We’ve grown used to fashion and related objects being the subject of exhibitions at our major galleries but a commercially branded show such as Cartier: The Exhibition at the National Gallery of Australia is unusual. I suppose we shouldn’t get too concerned about the commercial aspect since it has been good enough for the Queen to lend items from the Royal Collection and her personal collection providing a good opportunity to see dazzling and historic jewellery at close range. These include the Halo Tiara worn by the Duchess of Cambridge at her wedding to Prince William. There are also items worn by Elizabeth Taylor, Princess Grace, the Duchess of Windsor and Dame Nellie Melba. Loans have been facilitated by the Smithsonian Institute and by the Victoria and Albert Museum which presented its spectacular Tiaras exhibition several years ago. For the Diamond Jubilee, there was a splendid exhibition at Buckingham Palace of royal jewels including the excellent Wattle Spray Brooch, Australia’s 1954 gift to the Queen. Made by Paul Schneller at Wm. Drummond, Melbourne, it was also shown at the Powerhouse.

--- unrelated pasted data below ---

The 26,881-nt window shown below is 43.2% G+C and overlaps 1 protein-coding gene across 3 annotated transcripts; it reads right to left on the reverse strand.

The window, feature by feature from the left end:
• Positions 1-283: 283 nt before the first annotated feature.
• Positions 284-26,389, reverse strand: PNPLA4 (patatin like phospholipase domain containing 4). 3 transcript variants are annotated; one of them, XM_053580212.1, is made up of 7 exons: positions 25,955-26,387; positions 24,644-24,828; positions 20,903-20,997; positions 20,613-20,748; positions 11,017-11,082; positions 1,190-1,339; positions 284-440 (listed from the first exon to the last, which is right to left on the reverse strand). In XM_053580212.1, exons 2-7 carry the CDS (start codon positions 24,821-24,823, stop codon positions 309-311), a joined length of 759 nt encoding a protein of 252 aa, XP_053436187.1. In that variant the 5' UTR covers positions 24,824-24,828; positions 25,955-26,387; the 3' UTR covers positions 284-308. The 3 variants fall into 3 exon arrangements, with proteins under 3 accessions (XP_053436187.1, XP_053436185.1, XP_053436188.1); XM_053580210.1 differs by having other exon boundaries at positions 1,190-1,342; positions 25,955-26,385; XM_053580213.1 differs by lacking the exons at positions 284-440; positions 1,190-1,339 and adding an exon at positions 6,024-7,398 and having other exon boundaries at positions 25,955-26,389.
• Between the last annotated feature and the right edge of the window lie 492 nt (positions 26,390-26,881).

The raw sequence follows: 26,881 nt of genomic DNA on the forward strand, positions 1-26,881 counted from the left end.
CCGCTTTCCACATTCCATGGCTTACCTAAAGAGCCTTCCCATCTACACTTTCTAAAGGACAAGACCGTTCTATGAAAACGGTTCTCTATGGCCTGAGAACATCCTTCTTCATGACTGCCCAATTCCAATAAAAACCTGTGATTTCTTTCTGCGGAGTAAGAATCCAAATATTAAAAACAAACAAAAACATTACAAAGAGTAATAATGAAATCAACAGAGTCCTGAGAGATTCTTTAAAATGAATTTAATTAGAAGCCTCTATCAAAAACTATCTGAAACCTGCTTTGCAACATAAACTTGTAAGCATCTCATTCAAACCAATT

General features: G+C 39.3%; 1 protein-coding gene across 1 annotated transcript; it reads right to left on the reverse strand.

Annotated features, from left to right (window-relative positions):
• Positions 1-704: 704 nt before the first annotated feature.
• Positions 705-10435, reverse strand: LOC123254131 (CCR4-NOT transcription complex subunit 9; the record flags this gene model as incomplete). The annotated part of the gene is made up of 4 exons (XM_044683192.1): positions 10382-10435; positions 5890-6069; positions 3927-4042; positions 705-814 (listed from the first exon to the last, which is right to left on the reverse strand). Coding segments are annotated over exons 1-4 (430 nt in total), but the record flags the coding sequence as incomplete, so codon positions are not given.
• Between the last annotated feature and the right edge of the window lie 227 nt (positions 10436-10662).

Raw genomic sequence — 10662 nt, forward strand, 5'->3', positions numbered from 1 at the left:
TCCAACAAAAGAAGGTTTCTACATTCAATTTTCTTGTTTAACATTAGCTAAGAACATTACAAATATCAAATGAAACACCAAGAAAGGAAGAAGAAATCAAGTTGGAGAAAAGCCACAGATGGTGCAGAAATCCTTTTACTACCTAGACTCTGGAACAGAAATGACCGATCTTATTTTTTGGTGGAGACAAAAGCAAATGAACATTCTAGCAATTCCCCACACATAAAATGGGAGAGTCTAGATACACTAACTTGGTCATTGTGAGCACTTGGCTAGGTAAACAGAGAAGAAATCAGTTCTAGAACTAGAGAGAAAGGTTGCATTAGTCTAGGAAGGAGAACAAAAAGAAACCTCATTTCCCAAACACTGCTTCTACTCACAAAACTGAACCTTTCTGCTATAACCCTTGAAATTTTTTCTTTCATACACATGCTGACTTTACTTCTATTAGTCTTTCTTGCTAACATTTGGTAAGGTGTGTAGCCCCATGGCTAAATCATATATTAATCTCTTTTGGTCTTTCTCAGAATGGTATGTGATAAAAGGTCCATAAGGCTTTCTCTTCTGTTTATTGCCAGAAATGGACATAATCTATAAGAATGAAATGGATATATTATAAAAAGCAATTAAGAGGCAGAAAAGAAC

Cartier was established in Paris in 1847; its London branch opened in 1902, New York in 1909; now in almost every shopping mall the world over. Since the 1970s, the Cartier Collection has been reassembling objects of significance from its past output to create an historical account of evolutions within decorative arts and society. Maybe diamonds are a girl’s best friend.
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